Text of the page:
Justice or preferential treatment?
Two months ago, two University of Alabama football players were arrested in Louisiana for openly carrying a stolen gun in a car while possessing a small amount of marijuana. One of the arrestees is perhaps the best Offensive Lineman in college football and projected to be one of the first players selected in the next NFL draft.
One confession—sometimes true, sometimes false
Several years ago, I represented a man named Jamie Lee Peterson. Mr. Peterson was convicted of a 1996 sexual assault and murder of a 69-year-old woman in a small, northwest Michigan town named Kalkaska. He was convicted of this crime because he confessed to it, and he was convicted despite the fact that male DNA recovered from semen on the body of the victim excluded Mr. Peterson.
May marks the beginning of one of my favorite times of the year: graduation season. Earlier this month, I had the honor of attending the Chicago Scholars College Choice Celebration. A night in which high school seniors from all around the city come together with their Chicago Scholars mentors, friends and families, to announce the colleges they have selected to attend in the fall.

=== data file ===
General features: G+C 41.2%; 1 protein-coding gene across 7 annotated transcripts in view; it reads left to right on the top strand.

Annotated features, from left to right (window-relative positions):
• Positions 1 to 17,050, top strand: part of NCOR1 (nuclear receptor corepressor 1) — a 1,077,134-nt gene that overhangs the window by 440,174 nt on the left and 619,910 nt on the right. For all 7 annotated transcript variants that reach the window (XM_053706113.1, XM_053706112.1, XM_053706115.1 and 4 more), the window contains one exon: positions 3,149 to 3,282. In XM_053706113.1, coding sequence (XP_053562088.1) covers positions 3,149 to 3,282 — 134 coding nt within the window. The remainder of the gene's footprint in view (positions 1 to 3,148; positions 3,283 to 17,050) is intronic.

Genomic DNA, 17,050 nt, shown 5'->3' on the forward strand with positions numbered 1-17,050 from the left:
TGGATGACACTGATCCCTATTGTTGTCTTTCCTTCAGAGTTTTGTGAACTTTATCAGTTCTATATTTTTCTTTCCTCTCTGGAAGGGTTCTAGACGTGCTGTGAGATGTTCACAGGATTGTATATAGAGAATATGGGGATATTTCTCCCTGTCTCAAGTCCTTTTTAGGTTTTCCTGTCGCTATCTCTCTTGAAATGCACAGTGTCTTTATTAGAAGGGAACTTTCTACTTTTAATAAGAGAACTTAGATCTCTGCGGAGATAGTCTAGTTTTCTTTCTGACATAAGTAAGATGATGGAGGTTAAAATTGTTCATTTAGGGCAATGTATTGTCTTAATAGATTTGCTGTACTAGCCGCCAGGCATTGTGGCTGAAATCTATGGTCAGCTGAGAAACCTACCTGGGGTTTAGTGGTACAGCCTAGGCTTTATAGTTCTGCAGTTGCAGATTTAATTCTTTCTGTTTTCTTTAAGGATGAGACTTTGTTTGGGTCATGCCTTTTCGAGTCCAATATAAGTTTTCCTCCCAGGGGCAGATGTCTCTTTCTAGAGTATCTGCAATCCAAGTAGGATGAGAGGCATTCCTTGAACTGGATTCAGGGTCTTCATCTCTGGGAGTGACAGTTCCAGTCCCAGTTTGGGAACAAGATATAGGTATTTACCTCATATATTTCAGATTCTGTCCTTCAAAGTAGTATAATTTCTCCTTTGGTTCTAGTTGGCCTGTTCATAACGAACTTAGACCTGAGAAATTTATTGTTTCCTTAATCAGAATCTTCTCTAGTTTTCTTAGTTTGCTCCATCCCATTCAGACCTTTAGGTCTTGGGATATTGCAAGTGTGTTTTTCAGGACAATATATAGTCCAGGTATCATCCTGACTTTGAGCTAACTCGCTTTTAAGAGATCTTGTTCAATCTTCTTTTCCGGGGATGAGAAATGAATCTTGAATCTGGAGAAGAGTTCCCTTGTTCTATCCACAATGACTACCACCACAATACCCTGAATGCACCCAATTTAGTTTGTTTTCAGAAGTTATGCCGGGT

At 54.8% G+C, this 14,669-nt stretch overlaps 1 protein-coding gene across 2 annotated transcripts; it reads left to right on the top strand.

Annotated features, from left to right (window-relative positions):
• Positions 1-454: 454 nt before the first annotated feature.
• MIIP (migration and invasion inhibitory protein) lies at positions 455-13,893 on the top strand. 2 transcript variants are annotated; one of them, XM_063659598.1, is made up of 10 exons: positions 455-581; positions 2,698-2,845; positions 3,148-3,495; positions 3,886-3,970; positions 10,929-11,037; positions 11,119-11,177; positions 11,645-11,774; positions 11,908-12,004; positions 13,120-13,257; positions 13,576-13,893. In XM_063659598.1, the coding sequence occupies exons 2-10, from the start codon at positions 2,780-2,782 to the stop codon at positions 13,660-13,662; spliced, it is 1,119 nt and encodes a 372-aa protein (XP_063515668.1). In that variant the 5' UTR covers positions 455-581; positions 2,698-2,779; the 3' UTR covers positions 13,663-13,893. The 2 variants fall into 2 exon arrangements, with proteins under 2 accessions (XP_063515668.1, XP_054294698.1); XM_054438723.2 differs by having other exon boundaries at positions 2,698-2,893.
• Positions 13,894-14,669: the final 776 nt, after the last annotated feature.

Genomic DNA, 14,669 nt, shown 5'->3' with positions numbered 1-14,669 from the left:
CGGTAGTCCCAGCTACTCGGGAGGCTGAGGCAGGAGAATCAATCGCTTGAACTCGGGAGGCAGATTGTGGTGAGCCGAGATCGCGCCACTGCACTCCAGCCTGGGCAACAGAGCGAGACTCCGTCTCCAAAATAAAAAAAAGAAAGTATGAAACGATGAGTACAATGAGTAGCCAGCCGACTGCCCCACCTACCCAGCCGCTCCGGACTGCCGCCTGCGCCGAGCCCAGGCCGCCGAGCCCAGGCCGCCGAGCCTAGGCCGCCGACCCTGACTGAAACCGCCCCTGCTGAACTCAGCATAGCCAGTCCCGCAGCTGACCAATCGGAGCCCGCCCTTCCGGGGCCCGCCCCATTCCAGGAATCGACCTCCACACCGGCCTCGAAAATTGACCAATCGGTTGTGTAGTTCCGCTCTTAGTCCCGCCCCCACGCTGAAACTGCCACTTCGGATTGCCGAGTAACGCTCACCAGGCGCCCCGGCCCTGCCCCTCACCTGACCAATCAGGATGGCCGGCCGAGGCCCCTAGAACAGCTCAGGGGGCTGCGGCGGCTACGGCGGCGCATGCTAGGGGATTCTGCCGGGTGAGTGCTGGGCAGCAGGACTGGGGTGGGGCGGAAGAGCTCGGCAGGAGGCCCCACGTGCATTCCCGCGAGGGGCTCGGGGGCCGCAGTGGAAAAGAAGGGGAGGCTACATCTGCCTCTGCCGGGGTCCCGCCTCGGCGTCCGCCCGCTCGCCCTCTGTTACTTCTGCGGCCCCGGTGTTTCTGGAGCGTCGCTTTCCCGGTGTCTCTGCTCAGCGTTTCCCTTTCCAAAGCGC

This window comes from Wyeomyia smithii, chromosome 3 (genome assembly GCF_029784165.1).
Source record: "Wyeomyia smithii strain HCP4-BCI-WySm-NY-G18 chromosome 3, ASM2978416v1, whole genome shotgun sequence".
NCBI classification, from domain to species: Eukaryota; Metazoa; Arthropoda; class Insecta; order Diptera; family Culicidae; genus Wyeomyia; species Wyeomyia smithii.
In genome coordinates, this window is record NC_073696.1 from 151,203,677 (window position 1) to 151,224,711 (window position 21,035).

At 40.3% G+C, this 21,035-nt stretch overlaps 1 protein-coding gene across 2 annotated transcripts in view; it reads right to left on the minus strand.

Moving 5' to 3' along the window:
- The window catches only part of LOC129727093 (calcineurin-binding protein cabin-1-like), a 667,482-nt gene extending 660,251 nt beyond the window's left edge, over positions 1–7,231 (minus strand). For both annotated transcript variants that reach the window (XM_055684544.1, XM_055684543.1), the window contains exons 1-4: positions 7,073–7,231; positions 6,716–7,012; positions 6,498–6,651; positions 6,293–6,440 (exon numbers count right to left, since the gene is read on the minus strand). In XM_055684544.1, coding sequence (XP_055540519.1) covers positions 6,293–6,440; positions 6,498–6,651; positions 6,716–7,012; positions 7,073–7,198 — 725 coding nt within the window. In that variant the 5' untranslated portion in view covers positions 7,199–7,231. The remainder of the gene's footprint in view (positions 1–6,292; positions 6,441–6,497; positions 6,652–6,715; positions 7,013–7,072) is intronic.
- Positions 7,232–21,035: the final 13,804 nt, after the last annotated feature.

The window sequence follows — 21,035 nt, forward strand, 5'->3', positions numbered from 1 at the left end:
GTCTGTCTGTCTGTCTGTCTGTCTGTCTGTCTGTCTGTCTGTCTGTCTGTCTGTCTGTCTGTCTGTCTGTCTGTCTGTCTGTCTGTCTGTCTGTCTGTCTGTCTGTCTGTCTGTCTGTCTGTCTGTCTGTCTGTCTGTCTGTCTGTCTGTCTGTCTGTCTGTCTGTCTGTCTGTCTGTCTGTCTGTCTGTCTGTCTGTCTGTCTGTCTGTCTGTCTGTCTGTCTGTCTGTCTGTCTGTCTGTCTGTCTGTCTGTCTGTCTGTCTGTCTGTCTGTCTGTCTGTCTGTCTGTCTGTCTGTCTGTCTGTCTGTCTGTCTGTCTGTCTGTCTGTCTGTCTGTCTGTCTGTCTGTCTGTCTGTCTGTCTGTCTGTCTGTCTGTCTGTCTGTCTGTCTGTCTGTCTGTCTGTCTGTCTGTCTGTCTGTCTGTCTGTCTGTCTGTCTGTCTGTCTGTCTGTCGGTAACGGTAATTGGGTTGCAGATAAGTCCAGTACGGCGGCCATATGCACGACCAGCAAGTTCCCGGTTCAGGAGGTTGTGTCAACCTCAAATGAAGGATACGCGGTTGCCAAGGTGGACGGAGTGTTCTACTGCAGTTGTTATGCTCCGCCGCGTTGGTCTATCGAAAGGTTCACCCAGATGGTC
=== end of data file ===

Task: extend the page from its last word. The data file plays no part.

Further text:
Ruminations on a Broken Criminal Justice System
Sometimes it is the little things that remind me of how truly broken our criminal justice system is. Two tidbits from my morning yesterday at the Leighton Criminal Courthouse reinforced that. My client, Clarissa Glenn, was officially denied a certificate of innocence.